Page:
In In Re: Bay Circle Properties, LLC., No. 1812536, 2020 WL 1696303 (Ala. April 8, 2020), the Eleventh Circuit dismissed an appeal by a guarantor alleging a wrongful foreclosure, because the guarantor did not own the foreclosed property and therefore lacked Article III standing. Here are the facts: Debtor owed for two loans,
Gregory is a partner in Balch & Bingham’s Birmingham office and serves as chair of the Financial Services Litigation Practice Group. His practice centers on commercial litigation, with a concentration on complex litigation. Since joining Balch & Bingham LLP in 1991, Mr. Cook has focused his practice in the area of business and financial services litigation, including concentrating on class action defense (he has been involved in defending over 60 class actions). More recently, Mr. Cook has defended a number of actions and class actions arising out of the mortgage and subprime crisis, including matters for loan servicers, lenders, title insurance agents and settlement services providers. Mr. Cook is listed in Best Lawyers in commercial litigation, has been rated "AV" by Martindale Hubbell and was selected by Super Lawyers in Business Litigation.
At least two class actions filed in the wake of the COVID-19 pandemic by disgruntled accounting firms allege some of the nation’s largest banks never paid “agent fees” to entities assisting small businesses apply for Paycheck Protection Program (“PPP”) loans under the federal Coronavirus Aid, Relief, and Economic Security (“CARES”) Act – and never intended to.
These lawsuits allege plaintiffs represent a class of financial services and accounting firms that prepared PPP applications on behalf of eligible small business clients. Plaintiffs contend the CARES Act and implementing regulations require lenders to pay them “agent fees” for preparing loan applications. Fees are calculated by tiers according to the amount of the loan – a one percent fee for loans of $350,000 or less, a .50 percent fee for loans of more than $350,000 and up to $2 million, and a .25 percent fee on loans over $2 million.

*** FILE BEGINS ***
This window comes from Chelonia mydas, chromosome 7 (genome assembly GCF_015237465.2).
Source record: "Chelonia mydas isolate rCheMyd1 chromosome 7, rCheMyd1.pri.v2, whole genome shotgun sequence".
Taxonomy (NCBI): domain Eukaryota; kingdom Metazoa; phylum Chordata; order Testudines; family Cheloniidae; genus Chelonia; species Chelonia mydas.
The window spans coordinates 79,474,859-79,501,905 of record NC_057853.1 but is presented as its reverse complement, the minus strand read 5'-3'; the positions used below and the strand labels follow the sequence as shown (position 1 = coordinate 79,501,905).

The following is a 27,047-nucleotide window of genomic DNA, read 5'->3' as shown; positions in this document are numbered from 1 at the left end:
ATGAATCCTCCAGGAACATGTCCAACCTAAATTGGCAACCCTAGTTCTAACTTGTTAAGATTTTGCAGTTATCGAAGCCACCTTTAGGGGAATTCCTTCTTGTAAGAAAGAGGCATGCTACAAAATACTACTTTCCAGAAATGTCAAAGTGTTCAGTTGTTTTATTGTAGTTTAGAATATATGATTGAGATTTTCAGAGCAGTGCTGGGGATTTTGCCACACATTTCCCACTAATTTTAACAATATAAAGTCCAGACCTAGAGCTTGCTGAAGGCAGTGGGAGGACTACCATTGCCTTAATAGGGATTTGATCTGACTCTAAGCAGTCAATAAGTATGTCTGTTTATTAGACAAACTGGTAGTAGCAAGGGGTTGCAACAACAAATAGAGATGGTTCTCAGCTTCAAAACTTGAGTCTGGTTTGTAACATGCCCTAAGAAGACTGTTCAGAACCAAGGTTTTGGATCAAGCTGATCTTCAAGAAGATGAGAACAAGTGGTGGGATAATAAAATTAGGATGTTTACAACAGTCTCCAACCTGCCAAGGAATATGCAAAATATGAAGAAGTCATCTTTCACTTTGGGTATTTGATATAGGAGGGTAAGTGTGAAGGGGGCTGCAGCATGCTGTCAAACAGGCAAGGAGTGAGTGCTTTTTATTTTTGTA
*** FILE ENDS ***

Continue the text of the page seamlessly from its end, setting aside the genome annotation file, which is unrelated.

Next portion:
In Forbes v. Platinum Mortgage, Inc., No. 1180985, 2020 WL 746533 (Ala. Feb. 14, 2020), the Alabama Supreme Court upheld the validity of a home mortgage. There, the husband borrowed $175,000, securing the loan with a mortgage on the couple’s home. The husband signed the mortgage for himself and signed on behalf of his wife – pursuant to a Power of Attorney from his wife. Later, the wife was declared incompetent and ultimately died. The conservator sued, seeking to nullify the loan and contending that the Power of Attorney was forged.
Continue Reading A Properly Notarized Power of Attorney Provides Authority to Execute Mortgages
In Williams v. First Advantage LNS Screening Solutions, Inc., 947 F.3d 735 (11th Cir. Jan. 9, 2020), the plaintiff recovered a jury verdict under the FCRA for $250,000 of compensatory damages and $3.3 Million of punitive damages. The defendant was a criminal background report provider. Because of various mistakes and procedures, the plaintiff’s information was mismatched and inaccurately lead potential employers to believe he had a criminal background. Liability was asserted primarily under 15 U.S.C. § 1681e(b), which requires CRAs to follow “reasonable procedures to ensure maximum possible accuracy.”
Continue Reading Eleventh Circuit Affirms FCRA Punitive Damage Award But Reduces Ratio to 4:1
In a flurry of new class actions filed on behalf of unhappy small business owners, banks are facing suits alleging they unlawfully prioritized processing large loans under the Paycheck Protection Program (PPP) over smaller ones. Two parallel class actions were filed on April 19, 2020 and April 20, 2020 in California federal court accusing two large banks of reshuffling loan applications instead of processing them on a first-come, first-served basis to purportedly maximize the banks’ profit from the federal loan program. Another similar class action was filed in state court in Texas. The class plaintiffs include a frozen yogurt shop, an auto body shop and a flooring company among others.